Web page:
Crusader Staff Report
The Chicago Police Department this week released a surveillance video that shows the fatal shooting of retired firefighter Lt. Dwain Williams after he left a popcorn shop in Morgan Park on December 3. Police believe Williams was the victim of a potential carjacking as he walked toward his red Jeep Grand Cherokee.
The video that posted on CPD’s website shows three men in facemasks and hoodies who sprang from a Black four-door Ford Fusion after Williams left the Let’s Get Poppin popcorn shop at 11700 and Western Avenue in the Morgan Park neighborhood. Two of the suspects seen in the video were wearing black pants, black hooded jackets, and white gym shoes. The third was wearing a blue hooded jacket, blue pants and white gym shoes.
The men attacked Williams before he pulled out a gun and shot back. The video shows the men getting back into the Ford Fusion, which CPD recovered in Tinley Park. South suburban police departments have been working closely with Chicago police.
Williams died from a gunshot wound before his body was taken to the Cook County Medical Examiner’s Office hours after the shooting on December 3.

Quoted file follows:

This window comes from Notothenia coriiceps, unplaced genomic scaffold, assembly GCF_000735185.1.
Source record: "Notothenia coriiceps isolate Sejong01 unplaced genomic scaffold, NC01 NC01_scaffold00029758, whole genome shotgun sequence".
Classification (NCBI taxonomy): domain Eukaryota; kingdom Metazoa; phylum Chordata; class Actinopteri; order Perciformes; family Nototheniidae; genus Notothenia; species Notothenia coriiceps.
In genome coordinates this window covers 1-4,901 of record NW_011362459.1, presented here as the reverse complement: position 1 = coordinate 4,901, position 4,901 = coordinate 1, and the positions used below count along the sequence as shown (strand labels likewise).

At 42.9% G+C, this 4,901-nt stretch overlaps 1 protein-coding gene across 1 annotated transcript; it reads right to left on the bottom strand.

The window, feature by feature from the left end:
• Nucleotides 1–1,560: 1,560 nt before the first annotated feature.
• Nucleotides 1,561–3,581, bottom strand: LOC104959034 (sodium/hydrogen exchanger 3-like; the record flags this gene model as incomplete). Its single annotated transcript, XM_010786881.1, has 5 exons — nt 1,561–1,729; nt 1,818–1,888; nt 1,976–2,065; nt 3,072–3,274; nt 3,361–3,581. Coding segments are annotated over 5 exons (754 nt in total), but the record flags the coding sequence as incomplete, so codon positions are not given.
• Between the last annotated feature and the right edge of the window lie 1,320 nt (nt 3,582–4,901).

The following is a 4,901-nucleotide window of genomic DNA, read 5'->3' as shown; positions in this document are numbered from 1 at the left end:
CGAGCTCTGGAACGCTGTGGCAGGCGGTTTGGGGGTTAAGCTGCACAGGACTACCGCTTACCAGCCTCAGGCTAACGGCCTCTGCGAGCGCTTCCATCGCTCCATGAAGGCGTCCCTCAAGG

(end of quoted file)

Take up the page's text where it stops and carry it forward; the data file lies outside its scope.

Anyone with information was asked to call Area Two detectives at (312) 747-8271 or to make an anonymous tip to CPDTIP.com.
Meanwhile, a reward to find the shooters has grown to $34,000.
“What we are asking for is for the public to come forward and give us any little tip they may think they have, if this reward can trigger somebody to come out and provide information and get these individuals off the street before they commit harm to another family,” Chicago Police Deputy Chief Migdalia Bulnes said on December 6.
Adding $10,000 to the pot Sunday, December 6, the organization “I’m Telling, Don’t Shoot” has announced it has also hired an attorney to file a class action lawsuit against the manufacturers of certain vehicles, Jeeps among them, which in recent months have increasingly become the target of would-be thieves and carjackers armed with programming devices that can start a vehicle remotely without the key fob.
“This issue of being able to hack into vehicles has been an ongoing issue. It’s our position that this needs to be addressed by the makers,” said Benjamin Kelly, with Vrdolyak Law Group. “This is creating a higher incidence of risk to members of the community and, more importantly, the owners of those vehicles.”